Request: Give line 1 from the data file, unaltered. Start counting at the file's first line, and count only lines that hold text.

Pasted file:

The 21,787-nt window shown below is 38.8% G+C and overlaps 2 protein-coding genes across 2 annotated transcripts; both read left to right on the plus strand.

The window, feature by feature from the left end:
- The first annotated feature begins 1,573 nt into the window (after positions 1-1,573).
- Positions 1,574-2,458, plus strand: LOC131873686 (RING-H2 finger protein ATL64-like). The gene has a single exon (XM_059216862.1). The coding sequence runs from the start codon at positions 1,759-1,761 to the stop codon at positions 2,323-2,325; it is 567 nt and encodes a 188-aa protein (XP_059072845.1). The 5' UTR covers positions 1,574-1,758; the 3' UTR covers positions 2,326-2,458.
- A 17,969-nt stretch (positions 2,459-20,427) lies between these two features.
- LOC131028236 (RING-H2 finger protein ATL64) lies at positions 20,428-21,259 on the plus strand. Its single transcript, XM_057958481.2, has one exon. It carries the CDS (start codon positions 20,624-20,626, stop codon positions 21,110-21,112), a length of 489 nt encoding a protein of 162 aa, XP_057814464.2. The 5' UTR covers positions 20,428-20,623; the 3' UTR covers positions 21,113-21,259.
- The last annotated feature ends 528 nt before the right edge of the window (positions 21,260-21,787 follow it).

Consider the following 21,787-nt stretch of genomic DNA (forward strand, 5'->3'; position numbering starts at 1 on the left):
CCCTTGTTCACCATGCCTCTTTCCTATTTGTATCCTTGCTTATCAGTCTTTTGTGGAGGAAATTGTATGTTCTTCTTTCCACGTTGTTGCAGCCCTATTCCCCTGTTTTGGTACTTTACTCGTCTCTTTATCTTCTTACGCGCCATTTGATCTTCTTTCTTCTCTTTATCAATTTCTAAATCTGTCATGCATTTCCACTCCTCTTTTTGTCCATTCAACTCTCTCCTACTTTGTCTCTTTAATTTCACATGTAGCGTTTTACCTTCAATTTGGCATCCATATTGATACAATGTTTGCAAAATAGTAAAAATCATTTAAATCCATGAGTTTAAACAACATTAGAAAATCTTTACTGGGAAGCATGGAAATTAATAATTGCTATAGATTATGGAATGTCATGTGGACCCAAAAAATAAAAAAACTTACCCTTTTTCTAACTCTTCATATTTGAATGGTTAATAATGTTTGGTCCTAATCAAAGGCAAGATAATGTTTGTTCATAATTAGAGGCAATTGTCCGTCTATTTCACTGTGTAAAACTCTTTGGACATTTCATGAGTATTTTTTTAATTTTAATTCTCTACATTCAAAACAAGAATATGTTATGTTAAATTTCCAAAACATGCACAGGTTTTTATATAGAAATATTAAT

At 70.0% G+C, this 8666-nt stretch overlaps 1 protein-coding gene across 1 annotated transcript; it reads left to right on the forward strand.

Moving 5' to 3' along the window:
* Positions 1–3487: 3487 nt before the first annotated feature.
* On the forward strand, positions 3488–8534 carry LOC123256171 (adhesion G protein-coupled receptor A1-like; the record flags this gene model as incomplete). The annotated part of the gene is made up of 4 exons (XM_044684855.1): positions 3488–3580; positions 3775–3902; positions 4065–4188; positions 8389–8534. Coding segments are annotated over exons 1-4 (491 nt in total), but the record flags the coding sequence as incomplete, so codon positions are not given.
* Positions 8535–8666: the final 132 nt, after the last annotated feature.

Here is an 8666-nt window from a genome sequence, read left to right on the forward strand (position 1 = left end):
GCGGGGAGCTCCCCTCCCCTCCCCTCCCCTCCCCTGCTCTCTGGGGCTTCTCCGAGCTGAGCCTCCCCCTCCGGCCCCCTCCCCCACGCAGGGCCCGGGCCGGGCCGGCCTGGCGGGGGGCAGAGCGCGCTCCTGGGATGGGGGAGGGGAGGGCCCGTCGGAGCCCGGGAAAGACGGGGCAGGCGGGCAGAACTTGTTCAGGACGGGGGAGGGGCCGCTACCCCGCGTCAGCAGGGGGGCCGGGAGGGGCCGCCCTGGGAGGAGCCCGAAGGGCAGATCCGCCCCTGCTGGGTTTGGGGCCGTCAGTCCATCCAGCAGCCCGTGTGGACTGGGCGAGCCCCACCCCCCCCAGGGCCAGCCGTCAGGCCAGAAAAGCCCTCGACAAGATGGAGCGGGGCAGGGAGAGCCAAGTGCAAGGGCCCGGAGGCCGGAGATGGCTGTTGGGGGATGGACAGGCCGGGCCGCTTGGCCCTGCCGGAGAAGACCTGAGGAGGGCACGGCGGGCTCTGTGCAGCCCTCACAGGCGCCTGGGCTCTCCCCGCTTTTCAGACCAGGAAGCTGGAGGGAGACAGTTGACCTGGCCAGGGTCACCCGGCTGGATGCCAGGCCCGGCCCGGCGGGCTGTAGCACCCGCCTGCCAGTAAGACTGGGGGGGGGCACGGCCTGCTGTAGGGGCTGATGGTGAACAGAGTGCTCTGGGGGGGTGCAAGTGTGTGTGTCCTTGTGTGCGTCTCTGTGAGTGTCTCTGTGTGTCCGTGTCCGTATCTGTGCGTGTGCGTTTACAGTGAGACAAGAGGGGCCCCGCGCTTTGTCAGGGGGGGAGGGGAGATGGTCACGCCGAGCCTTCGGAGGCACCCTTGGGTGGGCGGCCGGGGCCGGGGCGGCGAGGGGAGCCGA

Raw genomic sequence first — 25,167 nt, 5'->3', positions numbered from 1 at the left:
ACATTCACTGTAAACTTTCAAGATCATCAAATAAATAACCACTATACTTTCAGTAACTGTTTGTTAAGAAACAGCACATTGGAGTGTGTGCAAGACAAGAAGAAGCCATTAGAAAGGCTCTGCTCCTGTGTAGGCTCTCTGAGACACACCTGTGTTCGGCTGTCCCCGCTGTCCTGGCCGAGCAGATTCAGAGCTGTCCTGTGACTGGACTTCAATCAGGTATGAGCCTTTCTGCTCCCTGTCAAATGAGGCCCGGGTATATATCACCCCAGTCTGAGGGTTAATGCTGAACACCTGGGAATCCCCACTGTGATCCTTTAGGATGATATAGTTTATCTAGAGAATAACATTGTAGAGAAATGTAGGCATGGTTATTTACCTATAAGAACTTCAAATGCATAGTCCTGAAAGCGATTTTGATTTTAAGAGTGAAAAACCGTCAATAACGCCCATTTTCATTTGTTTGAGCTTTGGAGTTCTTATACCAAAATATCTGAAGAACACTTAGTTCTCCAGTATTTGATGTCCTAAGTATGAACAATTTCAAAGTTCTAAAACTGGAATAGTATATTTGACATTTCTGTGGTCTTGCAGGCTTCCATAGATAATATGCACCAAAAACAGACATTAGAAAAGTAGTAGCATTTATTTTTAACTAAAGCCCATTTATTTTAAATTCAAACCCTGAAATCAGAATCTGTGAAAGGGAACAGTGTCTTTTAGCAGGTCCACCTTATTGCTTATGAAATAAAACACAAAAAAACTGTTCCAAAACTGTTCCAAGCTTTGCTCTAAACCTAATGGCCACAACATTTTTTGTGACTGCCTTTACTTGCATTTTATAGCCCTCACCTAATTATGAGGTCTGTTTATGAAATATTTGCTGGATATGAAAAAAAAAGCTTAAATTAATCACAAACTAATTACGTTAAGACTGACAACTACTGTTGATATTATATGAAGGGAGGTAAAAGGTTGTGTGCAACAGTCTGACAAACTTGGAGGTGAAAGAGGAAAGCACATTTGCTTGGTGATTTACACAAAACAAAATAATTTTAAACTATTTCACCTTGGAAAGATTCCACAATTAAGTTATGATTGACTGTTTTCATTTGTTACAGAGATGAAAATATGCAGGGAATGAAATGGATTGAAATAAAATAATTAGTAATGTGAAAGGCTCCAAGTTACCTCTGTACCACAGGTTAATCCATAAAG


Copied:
The 21,787-nt window shown below is 38.8% G+C and overlaps 2 protein-coding genes across 2 annotated transcripts; both read left to right on the plus strand.